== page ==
Sarah: It was really only 5 years ago. I think we never stop discovering ourselves. Usually, we think that everything is done during childhood. If you like something when you are a child, you will be a painter when you are an adult. It’s not true. You are still a child. You are still looking for yourself. So, it was when I was an adult that I discovered drawing with pencil. I discovered it accidentally. I began drawing, then I decided to go to a class that was in my city for adults. I started drawing, and this teacher told me, “Yes, you have something. Why not try to paint?” I said, “Ok… Maybe I can do that.” And I fell in love with watercolor. I discovered this painting was not like oil or acrylic. It was water, and I think that water is very difficult to control. It teaches you not to control everything. Don’t try to control it. When you do watercolor, water tells you, “You cannot control me.” You just try to do your best. It might not be exactly what you want, and it’s okay. I just fell in love with watercolor. It is not the same with oil, because oil is really controlled. You have to control everything. Since the first time I started painting, I never stopped.

Allié: One of my favorite hashtags I’ve seen you use is #LifeWithoutLimitations. It seems you do indeed live your life this way without any self imposed limitations. As for society in general, do you find limitations there? How accessible is the world for you?

Sarah: Yes, #LifeWithoutLimitations is a beautiful hashtag, but I think that in real life limitation is to know your limitation, to know where you can accept and to not suffer from the limitation. This is what, for me, it means. It doesn’t mean that there are not limitations. Of course, there are. But if you accept them they are not anymore a limitation. Of course, there are many things I can’t do… like opening a door when I’m outside and I have to push the door. You need an arm. You need a hand. So, of course, I can ask for someone to help me, and it’s okay to ask for help. It’s my limitation, and it's not a frustration… to not be able to open something or to need to ask for help because I accept it. My main frustration like I said was when I became a mom. This was very difficult because I don’t have any problem to put someone between myself and my disability… but I had a problem to put someone between me and my baby.  

Allié: A wise woman once said, “When you accept yourself you don’t need to be accepted anymore.” This wise woman was you in a post you made alongside a photo of yourself raising a glass with your foot. You share yourself with such confidence and self acceptance. So many struggle with that. What advice would you give to those trying to find a way to accept themselves?

Sarah: To accept yourself, you have to love yourself - unconditionally. It may seem very narcissistic to say that, but it’s true. Love is the secret. Self-love is also the secret. To love yourself, you have to do things that you love because you will be proud of yourself. So, I paint, and when I paint, I’m proud of me. When I’m proud of me, I love myself. I travel. I love traveling. So, when I travel, I like myself too. So, put yourself in a situation where you will love yourself. And once you love yourself, you will accept yourself. You will not need to be accepted or loved by anyone… What is difficult in that? It seems difficult, yes, to love yourself, but it’s not. Society told us that it is, but it’s absolutely not. When I see my child, for her, life is so easy. Everything is easy. She’s just enjoying her life. She doesn’t ask herself all the questions that as an adult we do. Life is easy. So, let’s be a child and life will be easy. There’s so much we can learn from each other. Sometimes people will ask me why I am smiling. I say, I’m smiling because I’m talking to you, because you make me smile. This is an exchange. When I’m alone, I’m not smiling to myself. ∎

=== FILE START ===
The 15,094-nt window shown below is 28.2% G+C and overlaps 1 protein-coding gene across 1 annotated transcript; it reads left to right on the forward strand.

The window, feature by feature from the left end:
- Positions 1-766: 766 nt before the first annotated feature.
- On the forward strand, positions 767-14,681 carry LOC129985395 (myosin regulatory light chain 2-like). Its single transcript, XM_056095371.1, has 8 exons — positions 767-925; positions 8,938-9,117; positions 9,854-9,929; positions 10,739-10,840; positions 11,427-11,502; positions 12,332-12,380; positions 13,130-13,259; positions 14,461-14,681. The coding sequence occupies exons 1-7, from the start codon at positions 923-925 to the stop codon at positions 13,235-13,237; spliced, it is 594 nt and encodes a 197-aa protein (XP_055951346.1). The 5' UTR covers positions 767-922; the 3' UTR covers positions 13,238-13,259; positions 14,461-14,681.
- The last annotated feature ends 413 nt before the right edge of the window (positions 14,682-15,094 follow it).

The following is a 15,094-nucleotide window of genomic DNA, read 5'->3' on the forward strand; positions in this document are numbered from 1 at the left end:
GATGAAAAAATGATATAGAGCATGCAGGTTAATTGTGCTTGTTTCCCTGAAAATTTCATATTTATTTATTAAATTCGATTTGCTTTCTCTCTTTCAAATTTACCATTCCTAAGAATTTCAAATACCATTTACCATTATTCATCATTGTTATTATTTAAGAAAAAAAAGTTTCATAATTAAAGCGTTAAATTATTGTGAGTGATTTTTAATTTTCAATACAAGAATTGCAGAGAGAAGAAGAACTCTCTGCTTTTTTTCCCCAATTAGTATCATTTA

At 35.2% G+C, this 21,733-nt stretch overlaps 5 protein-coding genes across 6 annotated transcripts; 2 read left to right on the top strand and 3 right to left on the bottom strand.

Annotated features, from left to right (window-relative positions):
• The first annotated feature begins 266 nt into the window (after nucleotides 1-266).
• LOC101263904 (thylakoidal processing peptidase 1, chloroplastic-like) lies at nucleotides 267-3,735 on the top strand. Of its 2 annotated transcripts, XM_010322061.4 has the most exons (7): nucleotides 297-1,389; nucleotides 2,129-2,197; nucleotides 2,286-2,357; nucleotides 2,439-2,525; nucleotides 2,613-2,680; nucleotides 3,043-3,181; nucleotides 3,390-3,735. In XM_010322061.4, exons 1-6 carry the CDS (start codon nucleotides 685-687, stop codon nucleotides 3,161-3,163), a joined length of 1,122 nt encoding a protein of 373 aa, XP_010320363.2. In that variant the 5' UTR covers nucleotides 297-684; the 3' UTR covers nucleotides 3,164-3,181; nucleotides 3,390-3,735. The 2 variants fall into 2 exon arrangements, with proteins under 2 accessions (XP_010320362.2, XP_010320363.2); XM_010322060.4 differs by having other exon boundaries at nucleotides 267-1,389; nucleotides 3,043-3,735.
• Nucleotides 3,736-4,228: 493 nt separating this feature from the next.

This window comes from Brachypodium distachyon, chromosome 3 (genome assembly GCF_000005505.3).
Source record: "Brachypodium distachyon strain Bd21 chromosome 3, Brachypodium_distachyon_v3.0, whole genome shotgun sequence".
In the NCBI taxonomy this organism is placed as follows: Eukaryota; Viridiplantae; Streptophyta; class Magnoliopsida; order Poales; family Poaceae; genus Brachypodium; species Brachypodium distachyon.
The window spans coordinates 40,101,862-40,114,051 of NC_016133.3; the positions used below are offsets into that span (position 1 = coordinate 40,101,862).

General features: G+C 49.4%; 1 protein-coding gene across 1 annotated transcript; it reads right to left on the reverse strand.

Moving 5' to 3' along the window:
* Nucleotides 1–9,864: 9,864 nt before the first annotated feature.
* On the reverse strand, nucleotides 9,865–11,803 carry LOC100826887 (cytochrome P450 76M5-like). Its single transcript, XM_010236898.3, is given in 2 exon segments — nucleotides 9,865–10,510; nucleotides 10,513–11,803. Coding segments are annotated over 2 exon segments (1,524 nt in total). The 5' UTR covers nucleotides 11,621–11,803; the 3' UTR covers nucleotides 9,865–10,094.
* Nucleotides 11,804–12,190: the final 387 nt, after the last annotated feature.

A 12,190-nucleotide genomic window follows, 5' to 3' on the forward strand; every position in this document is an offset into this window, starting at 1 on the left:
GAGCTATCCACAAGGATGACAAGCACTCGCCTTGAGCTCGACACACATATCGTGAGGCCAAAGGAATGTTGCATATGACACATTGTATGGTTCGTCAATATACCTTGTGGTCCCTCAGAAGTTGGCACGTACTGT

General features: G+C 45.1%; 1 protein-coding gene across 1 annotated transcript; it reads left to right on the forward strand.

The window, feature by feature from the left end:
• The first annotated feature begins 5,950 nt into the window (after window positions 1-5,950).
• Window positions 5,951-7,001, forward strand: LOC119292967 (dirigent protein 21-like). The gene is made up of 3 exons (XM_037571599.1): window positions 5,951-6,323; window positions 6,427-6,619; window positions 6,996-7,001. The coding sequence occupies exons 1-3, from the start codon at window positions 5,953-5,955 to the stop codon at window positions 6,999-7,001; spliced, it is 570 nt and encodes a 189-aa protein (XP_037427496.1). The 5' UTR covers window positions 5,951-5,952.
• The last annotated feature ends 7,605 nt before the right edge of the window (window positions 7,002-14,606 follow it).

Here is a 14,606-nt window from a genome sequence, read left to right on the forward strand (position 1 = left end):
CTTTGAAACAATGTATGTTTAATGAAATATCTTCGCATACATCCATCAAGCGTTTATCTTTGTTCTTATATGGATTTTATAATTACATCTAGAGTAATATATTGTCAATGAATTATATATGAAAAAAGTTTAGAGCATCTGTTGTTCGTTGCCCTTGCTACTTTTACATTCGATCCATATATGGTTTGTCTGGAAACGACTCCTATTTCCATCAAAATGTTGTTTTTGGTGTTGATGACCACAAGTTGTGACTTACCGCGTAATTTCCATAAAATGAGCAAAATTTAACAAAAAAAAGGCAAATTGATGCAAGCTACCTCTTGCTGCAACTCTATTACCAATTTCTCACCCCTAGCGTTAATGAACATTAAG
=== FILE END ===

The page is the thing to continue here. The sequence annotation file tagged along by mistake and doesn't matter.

Follow Sarah on Instagram:



Time is one of the best resources we can give to them. LEX GILLETTE





Since 2014, I’ve had the privilege of being a mentor for Classroom Champions, an organization whose mission is to educate students nationwide on the importance of pertinent life skills such as goal setting, perseverance, courage, and healthy living. Each month, I record a 3–5-minute video focusing on the topic for that month, and I speak on how that particular skill is incorporated in my own life. At the end of each video, I give my students a challenge, which gives them the chance to implement that skill into their own lives. That video is then made available to the classrooms around the country that I have been assigned to. My students will then send me anything from video responses, PowerPoints, to essays, outlining the work that they did to apply the monthly theme to their lives. Classroom Champions lasts for the duration of the school year, and as you can imagine, those final days of school make it really tough to say good-bye to the students.